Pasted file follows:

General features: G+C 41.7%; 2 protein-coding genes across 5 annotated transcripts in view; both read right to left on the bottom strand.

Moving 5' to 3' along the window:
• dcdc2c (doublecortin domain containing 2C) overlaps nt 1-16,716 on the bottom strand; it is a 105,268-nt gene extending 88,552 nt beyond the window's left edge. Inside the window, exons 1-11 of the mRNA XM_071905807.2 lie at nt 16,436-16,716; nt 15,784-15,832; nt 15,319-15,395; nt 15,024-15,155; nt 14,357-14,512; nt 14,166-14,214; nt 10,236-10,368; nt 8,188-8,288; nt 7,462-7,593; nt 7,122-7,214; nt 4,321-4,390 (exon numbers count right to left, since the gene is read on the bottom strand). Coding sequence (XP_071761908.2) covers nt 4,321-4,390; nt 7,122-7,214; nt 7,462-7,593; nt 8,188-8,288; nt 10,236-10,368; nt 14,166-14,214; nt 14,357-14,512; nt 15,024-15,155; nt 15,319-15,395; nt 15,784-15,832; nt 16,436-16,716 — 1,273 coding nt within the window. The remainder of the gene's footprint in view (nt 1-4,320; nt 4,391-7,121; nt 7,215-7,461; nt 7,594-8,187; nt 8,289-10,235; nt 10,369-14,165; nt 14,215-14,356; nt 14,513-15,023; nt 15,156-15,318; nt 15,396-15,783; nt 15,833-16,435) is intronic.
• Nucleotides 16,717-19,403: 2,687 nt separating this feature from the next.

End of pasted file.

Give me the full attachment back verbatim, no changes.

General features: G+C 41.7%; 2 protein-coding genes across 5 annotated transcripts in view; both read right to left on the bottom strand.

Moving 5' to 3' along the window:
• dcdc2c (doublecortin domain containing 2C) overlaps nt 1-16,716 on the bottom strand; it is a 105,268-nt gene extending 88,552 nt beyond the window's left edge. Inside the window, exons 1-11 of the mRNA XM_071905807.2 lie at nt 16,436-16,716; nt 15,784-15,832; nt 15,319-15,395; nt 15,024-15,155; nt 14,357-14,512; nt 14,166-14,214; nt 10,236-10,368; nt 8,188-8,288; nt 7,462-7,593; nt 7,122-7,214; nt 4,321-4,390 (exon numbers count right to left, since the gene is read on the bottom strand). Coding sequence (XP_071761908.2) covers nt 4,321-4,390; nt 7,122-7,214; nt 7,462-7,593; nt 8,188-8,288; nt 10,236-10,368; nt 14,166-14,214; nt 14,357-14,512; nt 15,024-15,155; nt 15,319-15,395; nt 15,784-15,832; nt 16,436-16,716 — 1,273 coding nt within the window. The remainder of the gene's footprint in view (nt 1-4,320; nt 4,391-7,121; nt 7,215-7,461; nt 7,594-8,187; nt 8,289-10,235; nt 10,369-14,165; nt 14,215-14,356; nt 14,513-15,023; nt 15,156-15,318; nt 15,396-15,783; nt 15,833-16,435) is intronic.
• Nucleotides 16,717-19,403: 2,687 nt separating this feature from the next.